A virtual visit to Cockatoo Island…

One month ago, we (alongside about 100 artists and collectives from around the world) launched our new artworks at NIRIN, the 2020 Biennale of Sydney. Then, not 2 weeks later, the exhibition was shut down thanks to COVID19. Perhaps you were one of the lucky ones who managed to get around and see the works? If not, here is a little “virtual tour” of the Plastic-free Biennale Artwork on Cockatoo Island.

(Meanwhile, the Biennale itself is in the process of building an online experience of the whole exhibition – check it out over here).

Our work is presented in Building 101, which is the former “Paymaster’s Office” at Cockatoo Island. The island was a major site for shipbuilding, and this little edifice housed a safe where all the cash was stored. Here’s Kim Williams on the threshold of Building 101, under the just-erected, hand-painted Plastic-free Biennale sign…

Kim’s standing on a ramp made of plywood, with a custom-painted grey and green design which has a perspectival, “vanishing point” effect. The ramp is there for practical purposes, to enable visitors who use wheelchairs to come into the space. We worked with Ed Horne of bujwak studio (chief maker at Cockatoo Island for the Biennale) and his team to make and paint the ramp, as well as artist Mickie Quick on the precise layout of the squiggle design.

The picture above shows what you’d see if you walked up the ramp and were standing at the threshold of the room. Four curved wooden benches with black tops; a digital screen on top of the old safe at the far end of the room; and on either side, blackboards with texts and images.

The telly on top of the safe has this wonderful video featuring a bunch of local Wollongong kids we worked with to make a song called Plastic in the House. The kids decided to form a music group called The Plastic Highlighters. They were happy enough to have their work featured in the Sydney Biennale, but insisted that we create a YouTube channel for the video (the pinnacle of cultural achievement for the 8-10 year old set). If you click on the image below, you can watch the video on YouTube!

But back to building 101… imagine you’re standing in the middle of the room, watching the video. Surrounding you on all sides are these curved benches. There are 4 of them, and the arrangement makes a circle with gaps you can move through. We had envisaged this space as our headquarters during the Biennale (March to June), and we would convene here each week with our team to progress our research, and interact with the public and the Biennale staff. Alas, that aspect of our project is not to be (some of it has gone online of course…).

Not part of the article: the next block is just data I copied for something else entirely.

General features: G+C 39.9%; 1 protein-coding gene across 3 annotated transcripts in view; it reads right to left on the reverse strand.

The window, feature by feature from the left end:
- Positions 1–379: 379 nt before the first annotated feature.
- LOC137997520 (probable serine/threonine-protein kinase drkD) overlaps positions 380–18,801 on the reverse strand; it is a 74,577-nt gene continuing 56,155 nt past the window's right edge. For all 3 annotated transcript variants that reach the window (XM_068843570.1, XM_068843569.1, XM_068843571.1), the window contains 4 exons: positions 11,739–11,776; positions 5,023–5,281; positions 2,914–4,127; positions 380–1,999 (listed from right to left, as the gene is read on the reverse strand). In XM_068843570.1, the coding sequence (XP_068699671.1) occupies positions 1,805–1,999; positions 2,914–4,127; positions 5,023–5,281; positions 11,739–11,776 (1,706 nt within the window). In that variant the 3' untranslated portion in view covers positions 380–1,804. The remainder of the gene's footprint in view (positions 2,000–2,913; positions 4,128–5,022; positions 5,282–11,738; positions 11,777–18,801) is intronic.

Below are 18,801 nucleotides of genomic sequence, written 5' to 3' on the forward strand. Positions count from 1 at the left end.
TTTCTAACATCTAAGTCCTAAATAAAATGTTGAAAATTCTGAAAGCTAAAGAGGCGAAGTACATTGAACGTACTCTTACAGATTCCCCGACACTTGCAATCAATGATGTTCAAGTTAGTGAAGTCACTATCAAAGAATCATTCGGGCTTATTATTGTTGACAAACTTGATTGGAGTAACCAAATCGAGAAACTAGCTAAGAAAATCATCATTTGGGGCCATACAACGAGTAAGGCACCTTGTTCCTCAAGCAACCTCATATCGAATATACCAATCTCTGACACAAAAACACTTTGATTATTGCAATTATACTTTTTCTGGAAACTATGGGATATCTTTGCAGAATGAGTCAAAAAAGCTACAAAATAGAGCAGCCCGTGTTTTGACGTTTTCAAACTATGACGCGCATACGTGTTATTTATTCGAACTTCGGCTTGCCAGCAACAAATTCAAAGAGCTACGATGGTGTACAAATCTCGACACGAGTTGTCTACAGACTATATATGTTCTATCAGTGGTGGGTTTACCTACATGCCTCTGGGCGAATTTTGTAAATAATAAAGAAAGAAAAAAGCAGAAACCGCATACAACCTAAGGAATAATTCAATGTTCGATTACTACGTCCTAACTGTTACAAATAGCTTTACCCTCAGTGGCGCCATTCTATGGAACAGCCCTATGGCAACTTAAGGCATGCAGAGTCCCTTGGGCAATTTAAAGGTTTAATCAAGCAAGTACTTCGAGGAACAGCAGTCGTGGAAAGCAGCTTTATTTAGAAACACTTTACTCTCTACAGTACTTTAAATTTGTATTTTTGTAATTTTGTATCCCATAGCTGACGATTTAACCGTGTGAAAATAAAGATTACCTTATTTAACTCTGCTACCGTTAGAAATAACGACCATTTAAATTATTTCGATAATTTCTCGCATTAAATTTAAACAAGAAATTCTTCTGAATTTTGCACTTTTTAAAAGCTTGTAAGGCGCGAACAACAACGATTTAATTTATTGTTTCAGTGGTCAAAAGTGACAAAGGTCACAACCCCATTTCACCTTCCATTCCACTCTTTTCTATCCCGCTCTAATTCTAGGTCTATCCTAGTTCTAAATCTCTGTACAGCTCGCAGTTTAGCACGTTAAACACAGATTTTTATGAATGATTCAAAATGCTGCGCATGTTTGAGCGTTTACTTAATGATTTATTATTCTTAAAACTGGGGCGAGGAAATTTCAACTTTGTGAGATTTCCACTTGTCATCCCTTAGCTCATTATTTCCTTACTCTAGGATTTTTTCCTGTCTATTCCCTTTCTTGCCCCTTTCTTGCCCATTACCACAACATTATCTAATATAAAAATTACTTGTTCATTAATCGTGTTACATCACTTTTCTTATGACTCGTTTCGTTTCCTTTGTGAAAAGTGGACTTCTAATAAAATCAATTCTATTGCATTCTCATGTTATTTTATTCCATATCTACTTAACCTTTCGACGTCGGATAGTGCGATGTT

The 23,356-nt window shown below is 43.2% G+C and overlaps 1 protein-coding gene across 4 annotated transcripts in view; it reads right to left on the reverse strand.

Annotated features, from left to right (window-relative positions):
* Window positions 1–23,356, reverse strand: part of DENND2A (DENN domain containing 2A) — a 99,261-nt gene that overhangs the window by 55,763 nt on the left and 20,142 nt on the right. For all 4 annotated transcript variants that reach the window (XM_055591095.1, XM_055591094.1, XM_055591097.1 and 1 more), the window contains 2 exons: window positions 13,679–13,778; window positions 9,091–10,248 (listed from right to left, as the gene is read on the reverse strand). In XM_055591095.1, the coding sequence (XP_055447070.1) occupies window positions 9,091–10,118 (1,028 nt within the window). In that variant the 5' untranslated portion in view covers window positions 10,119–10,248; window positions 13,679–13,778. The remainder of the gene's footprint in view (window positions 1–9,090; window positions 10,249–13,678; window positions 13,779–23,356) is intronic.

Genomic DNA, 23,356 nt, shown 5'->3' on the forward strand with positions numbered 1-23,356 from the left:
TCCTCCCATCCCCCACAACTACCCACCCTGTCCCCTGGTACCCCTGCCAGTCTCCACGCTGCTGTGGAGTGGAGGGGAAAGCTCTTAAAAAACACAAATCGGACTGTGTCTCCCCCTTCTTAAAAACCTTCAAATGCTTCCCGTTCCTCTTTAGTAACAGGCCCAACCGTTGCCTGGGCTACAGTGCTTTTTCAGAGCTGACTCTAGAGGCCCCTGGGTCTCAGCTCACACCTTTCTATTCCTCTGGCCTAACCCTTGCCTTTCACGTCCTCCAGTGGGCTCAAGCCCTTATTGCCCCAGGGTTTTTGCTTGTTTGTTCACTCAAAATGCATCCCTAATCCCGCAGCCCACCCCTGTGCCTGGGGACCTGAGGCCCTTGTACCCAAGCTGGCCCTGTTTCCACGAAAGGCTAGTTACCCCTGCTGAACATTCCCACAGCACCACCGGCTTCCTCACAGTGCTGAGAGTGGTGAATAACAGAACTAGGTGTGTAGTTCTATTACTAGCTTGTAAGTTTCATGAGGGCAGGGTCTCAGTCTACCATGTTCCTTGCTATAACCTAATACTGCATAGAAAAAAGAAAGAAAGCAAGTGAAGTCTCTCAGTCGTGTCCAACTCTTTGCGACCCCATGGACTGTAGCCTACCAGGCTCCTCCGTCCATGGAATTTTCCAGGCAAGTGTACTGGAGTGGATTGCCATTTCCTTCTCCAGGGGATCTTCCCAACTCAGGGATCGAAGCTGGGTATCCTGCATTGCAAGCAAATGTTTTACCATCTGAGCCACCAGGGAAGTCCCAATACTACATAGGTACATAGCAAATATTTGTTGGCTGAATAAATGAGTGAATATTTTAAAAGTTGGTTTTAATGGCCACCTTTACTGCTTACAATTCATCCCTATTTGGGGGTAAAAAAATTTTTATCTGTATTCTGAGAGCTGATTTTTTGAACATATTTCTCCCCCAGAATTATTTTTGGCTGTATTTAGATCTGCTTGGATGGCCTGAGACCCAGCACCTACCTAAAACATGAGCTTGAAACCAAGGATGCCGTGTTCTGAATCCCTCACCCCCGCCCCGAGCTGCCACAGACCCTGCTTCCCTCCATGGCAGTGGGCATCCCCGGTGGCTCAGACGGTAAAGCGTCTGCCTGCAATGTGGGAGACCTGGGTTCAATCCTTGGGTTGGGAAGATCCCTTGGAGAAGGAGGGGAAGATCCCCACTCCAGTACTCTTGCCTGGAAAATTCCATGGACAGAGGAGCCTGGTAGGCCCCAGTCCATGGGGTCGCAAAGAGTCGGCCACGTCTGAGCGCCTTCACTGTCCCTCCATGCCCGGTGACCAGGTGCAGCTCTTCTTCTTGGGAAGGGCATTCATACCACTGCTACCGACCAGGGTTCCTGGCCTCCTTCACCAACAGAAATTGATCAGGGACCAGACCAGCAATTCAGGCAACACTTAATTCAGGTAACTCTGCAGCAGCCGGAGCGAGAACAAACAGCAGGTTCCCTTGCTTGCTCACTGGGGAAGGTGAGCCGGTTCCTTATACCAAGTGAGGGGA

But the “hub sections” as we called them were not only there to create an embracing space for meetings – they were also intended as a gentle introduction or primer to the overall theme of our project – plastic. So, in each benchtop there are two glass “windows” (square and circular), and each of them features one of the key groups of plastics, indicated by numbers one to seven. Typically, these numbers are used to show what a plastic object is made from, so that local councils can sort and recycle them correctly.

These coloured number pieces are rendered, in a sort of mosaic-style, with diverse colours, using plastic “nurdles”. Nurdles are the tiny pellets of plastic from which many moulded plastic products are manufactured.

On the surface of the benches, chalk drawings show some typical plastic products that use each type of plastic (bubble wrap, plumbing pipes, sauce bottles, you name it!)

There’s also a round window filled with a mix of coloured nurdles – this is shown at the right on the image below:

If visitors were interested, we could take off the glass top, and allow them to plunge their hands inside, so they could feel the nurdles for themselves. Kind of like feeling sand run through your fingers, but … plastic. And of course, nurdles are commonly found as microplastics washed up along shorelines all around the world…

Continuing with our tour…